Ok, so this blog is exclusively focussed on the use of mobile phones in learning (specifically ESL), but I'm still not sure I have a clear idea in my head of what Mobile Learning actually is. But I think that's fine because reading around the internet I'm not sure anyone really has a fully defined idea since it's very much a field under development and also constantly changing as new technology is introduced and new ways of using old technology are invented.
That's pretty vague I admit, so let's be a little more concrete. I was talking to a teacher from my school the other day about my mobile group and she was fairly upfront about her dislike of the concept - at least for her - and this largely stemmed from her experiences with students and mobile phones in class. You know, the furtive glancing at them under the desk, the phone ringing at an inopportune moment, all those things we hate about mobile phones as teachers. I think she felt that any kind of mobile learning would involve students messing around with mobile phones in class or her being sent lots of unwelcome SMSes from her students at strange times of day.
I didn't really disabuse her of this concept as I think she had already decided she wasn't that keen on the idea of mobile learning, but it did get me thinking about exactly what I thought I meant when I talked about mobile learning and I realised my own views were pretty shakey. However, it's important for me to start to develop a clearer concept of mobile learning if I am going to work out ways to implement it to help my students.
So, will mobile learning involve students 'messing around with cellphones in class'? I don't think so, or at least that should not be the primary conception behind mobile learning, though I can see some times when mobiles CAN be used in a focussed way in class or a lecture.
For example, I'm quite happy for my students to use the dictionaries on their phones to look up words and sometimes check pieces of information on the internet. Most teachers would be quite happy for students to look up things in physical dictionaries or encyclopedias in class and I see no major difference in the physical media they use to do that.
I can also see the use of mobile phones in lectures for students to provide feedback/comments to the lecturer in a comfortable environment. In previous posts I discussed the use of PollEverywhere as a means of conducting feedback or a questionnaire during a class/lecture and can see that as a great interactive tool. I also think that Twitter could be used quite effectively in lectures as a way of collecting questions or getting feedback from the students about the content/quality of the lecture. This video shows an example of this from the University of Texas.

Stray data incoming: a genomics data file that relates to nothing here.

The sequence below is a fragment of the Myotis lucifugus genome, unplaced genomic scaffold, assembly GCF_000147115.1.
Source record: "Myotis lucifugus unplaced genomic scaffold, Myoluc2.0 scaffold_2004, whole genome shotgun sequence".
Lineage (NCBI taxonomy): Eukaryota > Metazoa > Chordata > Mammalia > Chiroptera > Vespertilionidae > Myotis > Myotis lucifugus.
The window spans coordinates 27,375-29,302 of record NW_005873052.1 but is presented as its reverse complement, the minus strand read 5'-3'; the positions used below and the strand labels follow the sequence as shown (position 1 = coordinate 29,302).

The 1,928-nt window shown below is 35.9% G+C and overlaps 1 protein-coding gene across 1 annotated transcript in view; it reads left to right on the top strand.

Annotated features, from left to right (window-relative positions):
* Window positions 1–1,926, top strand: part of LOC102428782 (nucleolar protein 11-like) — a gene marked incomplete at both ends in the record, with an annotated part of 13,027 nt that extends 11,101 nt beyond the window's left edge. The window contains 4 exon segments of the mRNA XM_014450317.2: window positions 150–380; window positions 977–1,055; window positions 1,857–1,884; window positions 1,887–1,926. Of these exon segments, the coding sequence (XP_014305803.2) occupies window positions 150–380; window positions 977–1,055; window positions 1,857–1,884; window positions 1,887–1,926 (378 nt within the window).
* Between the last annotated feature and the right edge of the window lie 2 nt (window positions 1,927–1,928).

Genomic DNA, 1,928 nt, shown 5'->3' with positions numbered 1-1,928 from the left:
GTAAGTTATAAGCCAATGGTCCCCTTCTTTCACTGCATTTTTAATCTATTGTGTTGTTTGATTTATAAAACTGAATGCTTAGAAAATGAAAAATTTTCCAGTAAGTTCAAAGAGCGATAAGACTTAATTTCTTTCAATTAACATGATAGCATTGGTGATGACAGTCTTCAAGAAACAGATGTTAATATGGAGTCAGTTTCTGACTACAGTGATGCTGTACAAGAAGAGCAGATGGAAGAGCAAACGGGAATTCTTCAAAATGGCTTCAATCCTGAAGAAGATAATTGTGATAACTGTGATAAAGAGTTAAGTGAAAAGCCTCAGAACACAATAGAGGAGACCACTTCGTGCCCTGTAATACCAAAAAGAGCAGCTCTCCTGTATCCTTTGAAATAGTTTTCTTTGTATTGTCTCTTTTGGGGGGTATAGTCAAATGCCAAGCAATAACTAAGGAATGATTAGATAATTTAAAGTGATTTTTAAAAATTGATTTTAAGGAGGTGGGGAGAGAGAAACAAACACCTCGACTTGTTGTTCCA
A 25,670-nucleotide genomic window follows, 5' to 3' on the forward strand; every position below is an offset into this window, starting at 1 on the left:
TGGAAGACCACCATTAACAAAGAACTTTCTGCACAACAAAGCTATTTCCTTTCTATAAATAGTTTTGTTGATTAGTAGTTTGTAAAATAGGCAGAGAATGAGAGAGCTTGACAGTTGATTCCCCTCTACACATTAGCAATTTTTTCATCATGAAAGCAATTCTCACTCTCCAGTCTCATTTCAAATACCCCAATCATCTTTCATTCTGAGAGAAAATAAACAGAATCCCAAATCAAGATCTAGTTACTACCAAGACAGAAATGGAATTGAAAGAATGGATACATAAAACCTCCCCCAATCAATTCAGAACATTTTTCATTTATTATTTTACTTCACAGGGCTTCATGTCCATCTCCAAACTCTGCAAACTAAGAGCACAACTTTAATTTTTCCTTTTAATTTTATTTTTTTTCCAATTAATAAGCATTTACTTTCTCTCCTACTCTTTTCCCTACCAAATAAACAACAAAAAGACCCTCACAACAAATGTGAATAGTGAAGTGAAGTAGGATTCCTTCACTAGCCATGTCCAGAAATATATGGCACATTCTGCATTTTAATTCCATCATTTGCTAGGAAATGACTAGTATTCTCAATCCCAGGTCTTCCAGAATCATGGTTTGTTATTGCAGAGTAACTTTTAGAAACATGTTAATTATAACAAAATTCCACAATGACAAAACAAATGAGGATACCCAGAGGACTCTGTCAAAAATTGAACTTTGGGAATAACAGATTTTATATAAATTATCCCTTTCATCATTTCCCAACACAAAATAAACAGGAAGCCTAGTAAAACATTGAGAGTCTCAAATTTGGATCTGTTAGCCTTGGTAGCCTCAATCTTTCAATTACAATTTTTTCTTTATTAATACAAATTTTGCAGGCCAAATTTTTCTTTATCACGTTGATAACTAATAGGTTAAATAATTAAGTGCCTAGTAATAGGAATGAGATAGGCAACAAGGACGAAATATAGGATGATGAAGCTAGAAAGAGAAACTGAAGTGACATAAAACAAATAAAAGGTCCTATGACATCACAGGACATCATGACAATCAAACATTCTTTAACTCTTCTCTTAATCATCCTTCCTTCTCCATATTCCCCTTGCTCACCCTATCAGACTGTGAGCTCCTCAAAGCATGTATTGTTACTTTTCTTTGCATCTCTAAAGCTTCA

But for me, these uses are secondary, largely because they are not really examples of mobile learning. They are still very much rooted in the classroom. My conception of mobile learning is something that takes place outside the classroom, when the student is on the bus, walking down the street,lying on their bed, having a coffee in Starbucks, sat in a dentist's waiting room. If I could define mobile learning it would be in a form of a little description of a learning moment for a student:
A student walks down the street and a sees an advert for something in English that contains words he's interested in but doesn't know. He takes a snapshot of the poster using the camera on his phone and then uses Google Goggles (see this post for how this works) to find out more info about the words, maybe getting a translation in the process. He then shares this picture or word via a private Twitter group with the other members of the class. The other members of the class (wherever they may be) share any further knowledge they have on this word/expression and add it to the Twitter thread. The teacher picks up on the thread, pulls up the Twitter page in the next lesson and then comments on the words or designs a short lesson based on it.
For me, mobile learning takes place outside the classroom but then is naturally fed back inside the classroom. It is also a social phenomenon, the wonderful thing about phones is that they are always on and (many) are always connected, so it's possible to share with others wherever you are and whatever you are doing.
Mobile Learning's greatest role is to encourage and motivate students to understand that learning doesn't stop when they leave the classroom and there are many ways they can exploit their phones and other mobile technologies to learn on the go and share their learning with their peers and teacher.
I'm still very much in the process of learning how to do this as a teacher, I'm not even sure I've really begun to do this, but it's what I'm working towards. The next step for me is to convince one of my actual classes to take part in my mobile experiments and see how what they learn on their devices outside the classroom can feed back into it. I'm hoping to do this next term...